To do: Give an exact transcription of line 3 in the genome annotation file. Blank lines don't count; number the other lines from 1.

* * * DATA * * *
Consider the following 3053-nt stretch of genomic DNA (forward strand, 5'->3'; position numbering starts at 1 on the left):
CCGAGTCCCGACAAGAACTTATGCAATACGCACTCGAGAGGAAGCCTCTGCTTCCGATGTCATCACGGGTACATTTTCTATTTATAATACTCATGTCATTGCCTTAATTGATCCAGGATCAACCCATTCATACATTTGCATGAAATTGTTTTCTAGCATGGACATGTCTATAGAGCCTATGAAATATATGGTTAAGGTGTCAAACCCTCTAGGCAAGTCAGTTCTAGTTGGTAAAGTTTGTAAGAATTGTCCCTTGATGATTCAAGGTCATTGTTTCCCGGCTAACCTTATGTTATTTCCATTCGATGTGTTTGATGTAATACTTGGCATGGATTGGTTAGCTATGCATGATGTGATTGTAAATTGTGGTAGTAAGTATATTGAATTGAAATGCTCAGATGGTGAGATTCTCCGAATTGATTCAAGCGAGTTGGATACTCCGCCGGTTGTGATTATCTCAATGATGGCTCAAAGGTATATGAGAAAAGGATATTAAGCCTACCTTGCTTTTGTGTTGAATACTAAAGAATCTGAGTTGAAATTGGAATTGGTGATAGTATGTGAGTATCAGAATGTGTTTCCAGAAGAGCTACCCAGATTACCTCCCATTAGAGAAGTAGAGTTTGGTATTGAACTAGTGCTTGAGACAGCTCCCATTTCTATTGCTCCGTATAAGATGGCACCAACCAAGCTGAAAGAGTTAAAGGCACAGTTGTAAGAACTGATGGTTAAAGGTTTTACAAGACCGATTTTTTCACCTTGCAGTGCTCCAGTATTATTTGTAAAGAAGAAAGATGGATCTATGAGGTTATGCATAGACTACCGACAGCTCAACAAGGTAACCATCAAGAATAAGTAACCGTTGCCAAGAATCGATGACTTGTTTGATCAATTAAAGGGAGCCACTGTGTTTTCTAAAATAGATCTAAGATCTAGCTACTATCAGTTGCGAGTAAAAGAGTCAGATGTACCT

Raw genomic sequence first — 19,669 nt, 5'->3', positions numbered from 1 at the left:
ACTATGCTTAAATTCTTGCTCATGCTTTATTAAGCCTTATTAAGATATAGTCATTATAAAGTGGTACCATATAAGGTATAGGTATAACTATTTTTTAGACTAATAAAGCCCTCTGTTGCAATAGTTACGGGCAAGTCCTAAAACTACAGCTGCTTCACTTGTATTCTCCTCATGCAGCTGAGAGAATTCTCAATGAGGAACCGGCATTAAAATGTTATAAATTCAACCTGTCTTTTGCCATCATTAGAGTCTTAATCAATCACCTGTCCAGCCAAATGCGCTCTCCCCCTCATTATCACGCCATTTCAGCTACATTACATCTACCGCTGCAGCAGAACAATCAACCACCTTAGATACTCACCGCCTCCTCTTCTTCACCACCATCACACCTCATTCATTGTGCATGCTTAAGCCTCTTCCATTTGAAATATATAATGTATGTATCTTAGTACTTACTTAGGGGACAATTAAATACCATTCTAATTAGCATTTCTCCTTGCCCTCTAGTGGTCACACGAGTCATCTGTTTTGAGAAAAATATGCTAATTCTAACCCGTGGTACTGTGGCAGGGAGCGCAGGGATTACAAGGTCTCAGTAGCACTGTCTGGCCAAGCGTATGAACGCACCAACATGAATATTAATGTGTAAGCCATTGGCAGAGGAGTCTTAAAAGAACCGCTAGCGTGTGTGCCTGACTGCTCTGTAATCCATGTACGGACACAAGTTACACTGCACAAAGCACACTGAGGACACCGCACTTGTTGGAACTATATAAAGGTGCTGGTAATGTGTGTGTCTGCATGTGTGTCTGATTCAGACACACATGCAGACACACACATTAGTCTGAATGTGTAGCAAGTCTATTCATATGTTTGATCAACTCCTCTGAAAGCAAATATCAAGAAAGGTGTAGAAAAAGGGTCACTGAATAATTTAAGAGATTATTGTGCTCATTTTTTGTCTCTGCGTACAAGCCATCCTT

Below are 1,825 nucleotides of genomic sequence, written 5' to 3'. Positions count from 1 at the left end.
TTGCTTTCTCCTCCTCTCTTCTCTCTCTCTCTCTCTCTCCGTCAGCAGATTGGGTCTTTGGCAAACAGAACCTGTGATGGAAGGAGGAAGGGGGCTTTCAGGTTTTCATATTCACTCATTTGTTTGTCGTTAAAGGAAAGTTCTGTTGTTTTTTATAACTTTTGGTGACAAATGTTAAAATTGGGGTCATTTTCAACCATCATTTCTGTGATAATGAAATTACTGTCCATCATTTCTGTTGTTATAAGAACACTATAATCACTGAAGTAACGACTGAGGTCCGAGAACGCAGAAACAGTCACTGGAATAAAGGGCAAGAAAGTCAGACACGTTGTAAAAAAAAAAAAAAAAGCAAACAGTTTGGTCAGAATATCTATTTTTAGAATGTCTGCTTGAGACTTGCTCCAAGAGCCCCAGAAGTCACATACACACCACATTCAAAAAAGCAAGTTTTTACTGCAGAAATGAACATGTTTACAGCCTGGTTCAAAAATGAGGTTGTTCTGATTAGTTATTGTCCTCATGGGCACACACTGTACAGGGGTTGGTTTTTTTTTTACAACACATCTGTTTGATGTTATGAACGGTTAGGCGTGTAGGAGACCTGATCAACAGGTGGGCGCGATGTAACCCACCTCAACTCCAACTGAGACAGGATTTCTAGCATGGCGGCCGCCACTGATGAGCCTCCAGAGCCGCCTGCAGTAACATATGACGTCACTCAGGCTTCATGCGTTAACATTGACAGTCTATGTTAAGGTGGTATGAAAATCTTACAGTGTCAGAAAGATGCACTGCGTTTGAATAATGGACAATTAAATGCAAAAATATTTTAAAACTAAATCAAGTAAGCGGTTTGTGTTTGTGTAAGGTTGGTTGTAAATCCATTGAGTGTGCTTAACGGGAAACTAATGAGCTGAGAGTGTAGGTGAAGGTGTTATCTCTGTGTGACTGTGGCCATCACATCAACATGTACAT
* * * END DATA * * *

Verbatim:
Raw genomic sequence first — 19,669 nt, 5'->3', positions numbered from 1 at the left: